Efficient logistics is vital to the success of South Africa's agriculture export drive

 South Africa's agricultural sector remains a net exporter, with exportable volumes of various commodities growing each year, weather conditions permitting.

The export value of US$10,2 billion in 2020 was the second largest on record after US$10,7 billion in 2018. Aside from the regulations and trade agreements that allow South Africa's agricultural sector to enjoy this excellent export performance, the logistics industry is at the heart of the success of the past few years. The expansion of exports in the past few years speaks to the resilience and dynamism of South Africa's logistics sector, from handling facilities, transport (road and rail) to the shipping ports. By this statement, we do not suggest that there haven't been challenges that the industry experiences constantly. However, the role players pushed through and managed to move commodities for export markets successfully.

The logistics will again be tested in 2021. South Africa is gearing up for another year of a large agricultural harvest and therefore large export volumes, especially in the horticulture and field crop subsectors. Industry estimates already suggest that the country could export 2,80 million tonnes of maize in 2021/22, which will be the largest volume since the 1994/95 season (compared to an estimated 2,79 million tonnes in the current 2020/21 season). Moreover, the Citrus Growers' Association recently noted that the "South African citrus industry would likely break all previous export season records with an estimated 158,7 million cartons in 2021, from 146 million cartons in 2020." The estimates from the wine industry also point to a slightly larger harvest in 2021 compared to the previous year.  The optimism of these few crops and fruits we highlight here mirror the broader expectations of the sector, although at varying levels in terms of harvest improvement from 2020. As we have indicated in the previous notes, the favourable agricultural season is partly supported by good rainfall and higher commodities prices that have incentivized farmers to increase plantings in field crops.

 Notably, industry players such as the Citrus Growers' Association and other players in horticulture have in the past few years expressed various concerns relating to the efficiency of South African logistics, specifically rail, with port congestion and a potential shortage of reefer equipment at the time.  Hence, the expected harvest this year and the long-term prospects of the agricultural sector's growth as one of the critical sectors of the economy require closer collaboration between the rail industry, agriculture and agribusiness role players. Such cooperation will be crucial in addressing various operational inefficiencies that exist and anticipating some that might erupt in the future. A positive development is that the sector is in communication with key stakeholders such as Transnet, which will be instrumental in South Africa's agricultural growth drive.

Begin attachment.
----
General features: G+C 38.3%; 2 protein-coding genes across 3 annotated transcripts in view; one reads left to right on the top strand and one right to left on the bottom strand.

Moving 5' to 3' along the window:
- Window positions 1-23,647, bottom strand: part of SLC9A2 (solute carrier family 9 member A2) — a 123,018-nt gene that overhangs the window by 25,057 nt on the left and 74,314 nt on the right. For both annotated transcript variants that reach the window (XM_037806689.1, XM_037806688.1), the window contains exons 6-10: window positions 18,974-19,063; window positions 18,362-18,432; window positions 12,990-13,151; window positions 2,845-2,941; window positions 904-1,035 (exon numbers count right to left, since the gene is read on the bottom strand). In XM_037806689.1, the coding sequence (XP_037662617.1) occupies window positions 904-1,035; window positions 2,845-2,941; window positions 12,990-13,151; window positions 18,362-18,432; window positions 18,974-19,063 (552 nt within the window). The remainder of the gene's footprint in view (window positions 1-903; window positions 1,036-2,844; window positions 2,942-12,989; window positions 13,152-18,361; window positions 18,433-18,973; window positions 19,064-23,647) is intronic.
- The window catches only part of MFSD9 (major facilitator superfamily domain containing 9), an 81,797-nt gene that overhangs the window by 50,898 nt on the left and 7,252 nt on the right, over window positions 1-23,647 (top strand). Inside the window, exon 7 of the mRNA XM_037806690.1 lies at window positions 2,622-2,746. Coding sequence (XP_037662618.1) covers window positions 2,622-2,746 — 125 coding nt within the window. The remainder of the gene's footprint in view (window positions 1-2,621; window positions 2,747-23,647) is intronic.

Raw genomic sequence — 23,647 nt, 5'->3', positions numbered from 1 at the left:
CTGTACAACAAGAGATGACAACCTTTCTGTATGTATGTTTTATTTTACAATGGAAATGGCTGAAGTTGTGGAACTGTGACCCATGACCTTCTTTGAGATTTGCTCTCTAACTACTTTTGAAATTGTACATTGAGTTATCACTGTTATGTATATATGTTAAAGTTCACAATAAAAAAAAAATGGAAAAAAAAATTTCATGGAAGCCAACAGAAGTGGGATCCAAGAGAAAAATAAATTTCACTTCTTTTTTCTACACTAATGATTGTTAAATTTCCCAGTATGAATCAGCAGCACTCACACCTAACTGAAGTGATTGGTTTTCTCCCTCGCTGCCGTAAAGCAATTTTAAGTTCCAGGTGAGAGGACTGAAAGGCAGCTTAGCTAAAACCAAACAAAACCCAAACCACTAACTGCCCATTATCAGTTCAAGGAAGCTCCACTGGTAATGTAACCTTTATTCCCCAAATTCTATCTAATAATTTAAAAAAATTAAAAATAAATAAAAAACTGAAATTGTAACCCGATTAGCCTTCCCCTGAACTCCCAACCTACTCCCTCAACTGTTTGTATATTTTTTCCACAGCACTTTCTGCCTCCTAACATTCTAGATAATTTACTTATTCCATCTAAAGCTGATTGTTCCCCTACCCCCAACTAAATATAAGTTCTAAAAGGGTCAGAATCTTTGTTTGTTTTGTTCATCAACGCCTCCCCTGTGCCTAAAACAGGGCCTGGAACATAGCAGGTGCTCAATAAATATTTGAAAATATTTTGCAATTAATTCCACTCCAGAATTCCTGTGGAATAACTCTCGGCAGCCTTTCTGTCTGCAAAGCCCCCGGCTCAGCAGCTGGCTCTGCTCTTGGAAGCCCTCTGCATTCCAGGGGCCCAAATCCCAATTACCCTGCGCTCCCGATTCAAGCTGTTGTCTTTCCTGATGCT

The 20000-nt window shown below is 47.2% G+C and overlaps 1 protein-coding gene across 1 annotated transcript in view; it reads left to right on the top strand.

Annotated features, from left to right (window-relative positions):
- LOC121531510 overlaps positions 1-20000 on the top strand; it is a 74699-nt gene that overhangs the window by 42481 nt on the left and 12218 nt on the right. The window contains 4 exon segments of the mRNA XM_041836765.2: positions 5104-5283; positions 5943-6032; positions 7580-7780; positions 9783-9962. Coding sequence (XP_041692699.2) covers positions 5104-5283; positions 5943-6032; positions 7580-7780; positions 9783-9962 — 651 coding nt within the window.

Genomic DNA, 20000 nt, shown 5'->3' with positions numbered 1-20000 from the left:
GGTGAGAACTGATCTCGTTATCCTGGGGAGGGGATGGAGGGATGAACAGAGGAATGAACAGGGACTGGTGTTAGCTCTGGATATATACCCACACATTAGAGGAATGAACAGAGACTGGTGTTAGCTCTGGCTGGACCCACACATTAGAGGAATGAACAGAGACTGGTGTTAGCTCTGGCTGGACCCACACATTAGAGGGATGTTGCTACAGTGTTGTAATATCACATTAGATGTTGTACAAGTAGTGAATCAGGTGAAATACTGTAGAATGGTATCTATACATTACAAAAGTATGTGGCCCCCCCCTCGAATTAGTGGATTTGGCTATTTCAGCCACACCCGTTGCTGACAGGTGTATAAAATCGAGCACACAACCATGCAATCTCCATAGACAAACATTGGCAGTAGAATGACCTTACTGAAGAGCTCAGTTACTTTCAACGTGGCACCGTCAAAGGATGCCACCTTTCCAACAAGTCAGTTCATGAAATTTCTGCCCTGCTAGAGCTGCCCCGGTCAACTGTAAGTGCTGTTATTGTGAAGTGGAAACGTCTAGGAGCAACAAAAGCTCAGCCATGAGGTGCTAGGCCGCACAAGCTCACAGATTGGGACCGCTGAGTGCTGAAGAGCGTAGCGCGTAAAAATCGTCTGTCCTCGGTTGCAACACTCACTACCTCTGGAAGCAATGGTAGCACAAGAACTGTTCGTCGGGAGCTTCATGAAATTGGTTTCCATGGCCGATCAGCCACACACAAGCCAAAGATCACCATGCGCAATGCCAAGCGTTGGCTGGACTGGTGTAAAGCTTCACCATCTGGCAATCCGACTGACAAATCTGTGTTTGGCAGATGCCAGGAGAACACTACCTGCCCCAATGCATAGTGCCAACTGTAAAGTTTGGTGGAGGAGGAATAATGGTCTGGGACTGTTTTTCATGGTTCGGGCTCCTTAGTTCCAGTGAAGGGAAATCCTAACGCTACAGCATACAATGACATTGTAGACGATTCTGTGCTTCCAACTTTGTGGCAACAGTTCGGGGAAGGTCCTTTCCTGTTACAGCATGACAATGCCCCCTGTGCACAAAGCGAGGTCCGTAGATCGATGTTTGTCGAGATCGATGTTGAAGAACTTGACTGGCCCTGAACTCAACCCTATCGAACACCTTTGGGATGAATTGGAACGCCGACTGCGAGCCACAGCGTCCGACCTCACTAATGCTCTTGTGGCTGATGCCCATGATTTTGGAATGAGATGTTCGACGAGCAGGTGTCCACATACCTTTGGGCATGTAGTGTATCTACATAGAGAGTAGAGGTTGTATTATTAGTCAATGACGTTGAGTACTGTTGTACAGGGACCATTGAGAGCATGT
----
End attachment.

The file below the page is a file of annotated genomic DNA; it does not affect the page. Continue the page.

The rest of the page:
South African agriculture is one of the critical sectors that still has room for expansion and opportunity for new participants. But the increase in production volumes due to the envisaged growth will need the development of export markets other than where the country's products are already present. South Africa's agriculture is export-orientated, already exporting half of its products in value terms. We have in the past discussed the key export markets that South Africa should focus on with regard to expansion to already existing markets, including the BRIC(S), Japan, and the Middle East (Saudi Arabia). In addition to the market access drive in these various countries, similar positive energy is required in the logistics sector, an integral part of the exports' market success. Also, important to note is that the success of the Agriculture and Agro-processing Master Plan hinges, partly, on an efficient and cost-effective logistics industry that will facilitate the movement of commodities, not only across South African provinces but also to the export markets.

For this reason, we viewed President Ramaphosa's recent visit to the Durban Port as positive as it shows the importance of the logistics sector and the attention being given to various challenges, which include congestion, that industry stakeholders have recently raised.  In sum, Transnet and other logistics service providers do not always receive mention when we discuss South Africa's agricultural plans and celebrating success. Still, their role is key to the growth and sustainability of South Africa's agriculture. Greater focus on this area is required as South Africa moves towards the peak season for exports and imports of major staple commodities such as rice, wheat, and palm oil. Aside from the near-term demands, the long-term export-orientated growth in South Africa's agriculture also requires efficient logistics, which could be achieved through cooperation amongst all stakeholders so that challenges can be efficiently communicated and attended to.  In engagements, Transnet is amongst some of the most important stakeholders.